wasting bandwidth since 1999

Cookbook Math

Jennifer at Elementary, My Dear, or Far From It wants to know What are we doing wrong in math?

As a society we do not have the most positive attitude towards math. It would be highly embarrassing as an adult to say that you can’t read, but it is perfectly acceptable to say that you don’t do math. Why is that? What message does this send to kids?

As someone who taught math for many years, I’d say it’s more than “perfectly acceptable” to admit to having poor math skills. Many people I’ve met, even some public figures, seem to be downright proud of their ignorance in this area.

While Jennifer is trying to improve her ability to help her 5th grade students learn math, she certainly understands one big reason why math education in this country is so poor.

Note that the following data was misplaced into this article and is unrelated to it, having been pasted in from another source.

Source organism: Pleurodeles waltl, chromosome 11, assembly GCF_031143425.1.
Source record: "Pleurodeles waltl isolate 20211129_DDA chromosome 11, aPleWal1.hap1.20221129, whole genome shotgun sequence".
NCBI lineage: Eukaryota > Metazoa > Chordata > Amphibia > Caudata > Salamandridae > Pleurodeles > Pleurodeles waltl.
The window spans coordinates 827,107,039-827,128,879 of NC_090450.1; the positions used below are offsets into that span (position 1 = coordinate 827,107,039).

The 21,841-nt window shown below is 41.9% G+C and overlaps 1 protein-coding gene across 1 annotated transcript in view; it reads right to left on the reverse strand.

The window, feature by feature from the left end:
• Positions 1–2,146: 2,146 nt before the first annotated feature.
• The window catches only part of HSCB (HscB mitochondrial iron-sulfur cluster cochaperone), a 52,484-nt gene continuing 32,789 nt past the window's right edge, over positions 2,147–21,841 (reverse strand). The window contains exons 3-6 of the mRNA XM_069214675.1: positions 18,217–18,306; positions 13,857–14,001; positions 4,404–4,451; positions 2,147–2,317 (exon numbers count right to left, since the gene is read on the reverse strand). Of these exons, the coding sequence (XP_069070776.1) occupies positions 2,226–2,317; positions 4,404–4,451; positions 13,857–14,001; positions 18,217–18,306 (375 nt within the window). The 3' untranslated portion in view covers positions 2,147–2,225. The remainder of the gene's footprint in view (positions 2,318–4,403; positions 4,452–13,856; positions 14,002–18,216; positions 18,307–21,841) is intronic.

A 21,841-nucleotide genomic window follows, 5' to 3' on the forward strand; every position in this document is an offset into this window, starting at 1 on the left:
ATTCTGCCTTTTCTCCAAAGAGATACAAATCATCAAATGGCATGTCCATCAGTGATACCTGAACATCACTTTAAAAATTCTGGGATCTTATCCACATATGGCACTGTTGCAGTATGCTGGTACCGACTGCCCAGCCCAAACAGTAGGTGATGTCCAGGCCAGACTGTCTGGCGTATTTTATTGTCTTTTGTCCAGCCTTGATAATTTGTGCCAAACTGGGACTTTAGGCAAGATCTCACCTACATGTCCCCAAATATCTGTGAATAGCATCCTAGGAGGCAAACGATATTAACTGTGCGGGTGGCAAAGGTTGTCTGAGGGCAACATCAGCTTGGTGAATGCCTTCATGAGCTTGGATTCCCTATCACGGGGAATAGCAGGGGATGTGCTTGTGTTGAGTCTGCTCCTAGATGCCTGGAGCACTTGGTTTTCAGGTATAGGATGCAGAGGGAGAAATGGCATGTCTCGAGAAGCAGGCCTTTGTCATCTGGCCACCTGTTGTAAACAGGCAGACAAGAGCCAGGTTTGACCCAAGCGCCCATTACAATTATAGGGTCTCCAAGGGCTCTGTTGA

I have come to one significant (I think) conclusion; in language arts we are teaching our students skills but in math we are teaching content. In language arts we teach students how to make connections as they read, how to organize a piece of writing, or how to write strong leads; skills they could use in any text they read or write. In math we teach students how to multiply or divide, but we limit the use of the skill to specific instances. Instead of teaching students to think like mathematicians we are teaching them to follow set rules. We teach students to be readers and writers. We should be doing the same in math.

That cookbook approach to math extends all the way through high school into college.

And, unfortunately, having students memorize recipes is only reinforced by the standardized tests.

math, teaching, ignorance

1 Comment

  1. Jenny

    Thanks for the link. I love the term “cookbook math”. It so clearly says what we are doing in our schools and our society in terms of math instruction.
    The blog address has changed: http://emdffi.blogspot.com/

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